Though I probably betrayed no such feeling, inside I was like, Damn, that’s a little much, don’t you think? It wasn’t quite a nuclear option—I’m going to cut your head off after the game—but it was close. I mean, for weeks? I only have thirty-two teeth, all of whom I kind of love, but they were also cared for and beloved and much a source of pride for my dear mother, who would happily bake you the finest oatmeal raisin cookies you’ve ever had, especially if you were to spare her baby’s teeth, and which she probably somewhat considers her teeth, and which, to be sure, she sometimes thought was the only thing I had going for me. 

Anyhow, obviously this was an affront to me and my mother’s teeth, and so I did the only reasonable thing I could—I prepared my own near-nuclear defense, which involved throwing this dude graphically (leave it at that) through the plate-glass window where the attendant sat beeping fobs (it was actually a laminated card they stuck in some kind of box—this was preindustrial), which for her would’ve been, though I wasn’t considering it at the time, such a drag. The body and the glass, which you never really get all the way up. 

I was about three or four years into my Ph.D. program at the time, I was just starting to publish poems with regularity, I was teaching introductory writing to college students and grown people, all of which some benevolent spirit reminded me of as I was defenestrating the dude in my mind, probably missing even more foul shots than usual on account of it—Dude, don’t you think it’s about time you stopped throwing people through windows in your imagination? 

And just like that, though nothing is and just like that, I kinda started walking away, or trying to. I heard myself saying things like, Man, it doesn’t mean that much to me. Which I only kinda believed, until I completely did. Which, even writing it today, twenty years later, I can feel my heart rate go down just a touch, much like it did after the game (which we won—that team almost always won), when we were dapping up, good gaming, and dude shook my hand as though I had not just had a conversion experience, as though I hadn’t used to be named Saul, and he said, with a friendly smile, Good game man

It’s called getting into your opponent’s head. It’s called, Oh, he was an angel.


In the event you are not familiar with breaking bottles, it is, on some pickup basketball courts, a form of emphatic nonviolent protest, civil disobedience, refusal, in response to a call so bad (which is probably an accumulation of bad calls) that the aggrieved feels it impossible to carry on with the game, the gears must be stopped, life like this is unlivable, and so retrieves whatever bottles are available in the nearby metal barrel trash can (from which, side note, every once in a while, a squirrel will poke her head, and might actually momentarily startle the bottle breaker into a smile). Then he smashes them on the court.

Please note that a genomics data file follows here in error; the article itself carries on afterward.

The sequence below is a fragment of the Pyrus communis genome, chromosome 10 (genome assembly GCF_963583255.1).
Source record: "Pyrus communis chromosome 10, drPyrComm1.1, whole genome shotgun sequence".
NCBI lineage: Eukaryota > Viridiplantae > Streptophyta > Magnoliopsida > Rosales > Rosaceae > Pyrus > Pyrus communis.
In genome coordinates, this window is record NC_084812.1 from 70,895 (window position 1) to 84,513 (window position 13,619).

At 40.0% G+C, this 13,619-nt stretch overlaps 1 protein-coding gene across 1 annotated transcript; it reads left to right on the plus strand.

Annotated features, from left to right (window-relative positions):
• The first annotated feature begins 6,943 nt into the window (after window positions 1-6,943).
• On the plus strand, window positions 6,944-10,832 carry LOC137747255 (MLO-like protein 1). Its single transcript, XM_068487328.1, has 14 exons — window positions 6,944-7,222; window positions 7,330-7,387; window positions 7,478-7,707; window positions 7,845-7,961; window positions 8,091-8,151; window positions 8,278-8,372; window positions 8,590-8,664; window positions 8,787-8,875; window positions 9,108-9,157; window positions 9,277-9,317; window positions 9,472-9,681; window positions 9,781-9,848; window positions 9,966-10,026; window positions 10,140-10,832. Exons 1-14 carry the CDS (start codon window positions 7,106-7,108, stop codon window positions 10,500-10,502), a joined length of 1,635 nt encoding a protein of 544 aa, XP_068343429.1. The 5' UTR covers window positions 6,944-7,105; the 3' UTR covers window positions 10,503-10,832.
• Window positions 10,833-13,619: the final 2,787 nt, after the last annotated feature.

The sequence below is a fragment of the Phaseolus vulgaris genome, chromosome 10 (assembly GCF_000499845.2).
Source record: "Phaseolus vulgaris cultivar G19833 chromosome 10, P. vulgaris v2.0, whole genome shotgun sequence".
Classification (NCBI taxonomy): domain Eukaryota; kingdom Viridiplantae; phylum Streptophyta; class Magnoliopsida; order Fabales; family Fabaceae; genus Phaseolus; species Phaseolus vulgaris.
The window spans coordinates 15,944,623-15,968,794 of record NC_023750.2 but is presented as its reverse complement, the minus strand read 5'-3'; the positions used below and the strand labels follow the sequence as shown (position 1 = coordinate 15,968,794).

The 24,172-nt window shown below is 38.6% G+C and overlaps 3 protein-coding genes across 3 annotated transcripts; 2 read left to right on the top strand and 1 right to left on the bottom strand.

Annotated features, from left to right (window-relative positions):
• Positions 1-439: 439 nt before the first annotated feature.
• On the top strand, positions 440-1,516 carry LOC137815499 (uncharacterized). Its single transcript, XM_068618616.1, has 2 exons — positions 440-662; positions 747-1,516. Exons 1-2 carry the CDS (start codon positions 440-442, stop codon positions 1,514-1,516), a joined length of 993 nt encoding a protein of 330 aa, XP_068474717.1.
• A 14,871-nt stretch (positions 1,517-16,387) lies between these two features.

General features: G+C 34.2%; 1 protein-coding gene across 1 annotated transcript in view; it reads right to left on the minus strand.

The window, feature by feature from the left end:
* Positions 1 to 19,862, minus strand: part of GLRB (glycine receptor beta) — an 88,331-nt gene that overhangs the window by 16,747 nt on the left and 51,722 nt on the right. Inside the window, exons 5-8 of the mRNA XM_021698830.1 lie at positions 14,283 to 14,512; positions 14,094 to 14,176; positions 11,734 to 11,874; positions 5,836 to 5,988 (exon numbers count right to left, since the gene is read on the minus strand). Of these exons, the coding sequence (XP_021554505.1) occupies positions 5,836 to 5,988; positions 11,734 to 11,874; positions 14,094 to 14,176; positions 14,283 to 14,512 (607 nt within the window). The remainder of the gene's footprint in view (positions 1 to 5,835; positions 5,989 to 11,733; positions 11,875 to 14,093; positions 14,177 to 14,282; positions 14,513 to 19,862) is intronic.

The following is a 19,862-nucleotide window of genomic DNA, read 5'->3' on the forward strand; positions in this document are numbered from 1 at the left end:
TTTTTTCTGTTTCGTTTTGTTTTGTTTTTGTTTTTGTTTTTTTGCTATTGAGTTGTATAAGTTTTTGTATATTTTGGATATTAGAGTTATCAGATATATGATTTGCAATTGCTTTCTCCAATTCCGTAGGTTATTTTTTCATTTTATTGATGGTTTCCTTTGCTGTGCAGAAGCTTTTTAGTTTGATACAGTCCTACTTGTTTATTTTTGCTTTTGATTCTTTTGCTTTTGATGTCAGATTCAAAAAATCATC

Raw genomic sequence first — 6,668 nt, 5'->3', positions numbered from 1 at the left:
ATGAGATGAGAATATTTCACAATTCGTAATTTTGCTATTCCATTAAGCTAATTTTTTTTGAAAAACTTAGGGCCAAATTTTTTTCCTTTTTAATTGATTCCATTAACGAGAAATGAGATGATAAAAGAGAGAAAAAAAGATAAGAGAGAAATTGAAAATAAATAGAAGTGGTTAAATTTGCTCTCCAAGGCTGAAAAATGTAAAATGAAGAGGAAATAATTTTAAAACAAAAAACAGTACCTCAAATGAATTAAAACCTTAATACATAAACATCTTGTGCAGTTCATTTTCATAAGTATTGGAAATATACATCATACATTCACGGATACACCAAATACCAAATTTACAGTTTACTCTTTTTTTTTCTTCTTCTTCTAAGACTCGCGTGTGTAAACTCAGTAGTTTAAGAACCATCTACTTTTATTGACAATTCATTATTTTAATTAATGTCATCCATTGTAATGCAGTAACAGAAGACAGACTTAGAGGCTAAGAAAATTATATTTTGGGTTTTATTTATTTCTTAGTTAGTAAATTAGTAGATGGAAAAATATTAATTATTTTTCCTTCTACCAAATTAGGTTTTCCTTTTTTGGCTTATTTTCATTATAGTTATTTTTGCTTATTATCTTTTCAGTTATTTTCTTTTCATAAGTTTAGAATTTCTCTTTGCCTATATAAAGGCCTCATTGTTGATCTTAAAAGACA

In my experience the breaking of bottles is always preceded by a warning, which is actually an invitation to preserve the integrity of the game, to stop fucking it up. And if the person threatening to break bottles is not a goddamned lunatic (in my experience, a bottle breaker never is; in fact, in my experience, they are among the most reasonable players on the court, and always offer an alternative, a way out), it is an opportunity for the offender to reconsider what the game means. Which is also a good time to note that bottle breaking tends not to be retaliation for a personal grievance, but for a grievance to community. To the game. You’re fucking up the game is the refrain.

And if the warning is not heeded, and the court becomes a glittering mess, maybe beer-stinky, the largest shards of brown and green rocking like boats, then we all get to reconsider what the game means, and how it is played—not just the one fucking up the game, but the whole lot of us. What we are willing to take, and what we are willing to give. What we owe each other. How we need each other for the game to go on. And what the game needs of us. 

And that’s why we need refs! a moron might say. Or a child. Or a citizen. 

But the truth is, that’s why we need brooms. 

Ross Gay is the author, most recently, of the poem Be Holding (University of Pittsburgh Press, 2020), and his book of essays, Inciting Joy (Algonquin Books), is forthcoming this fall.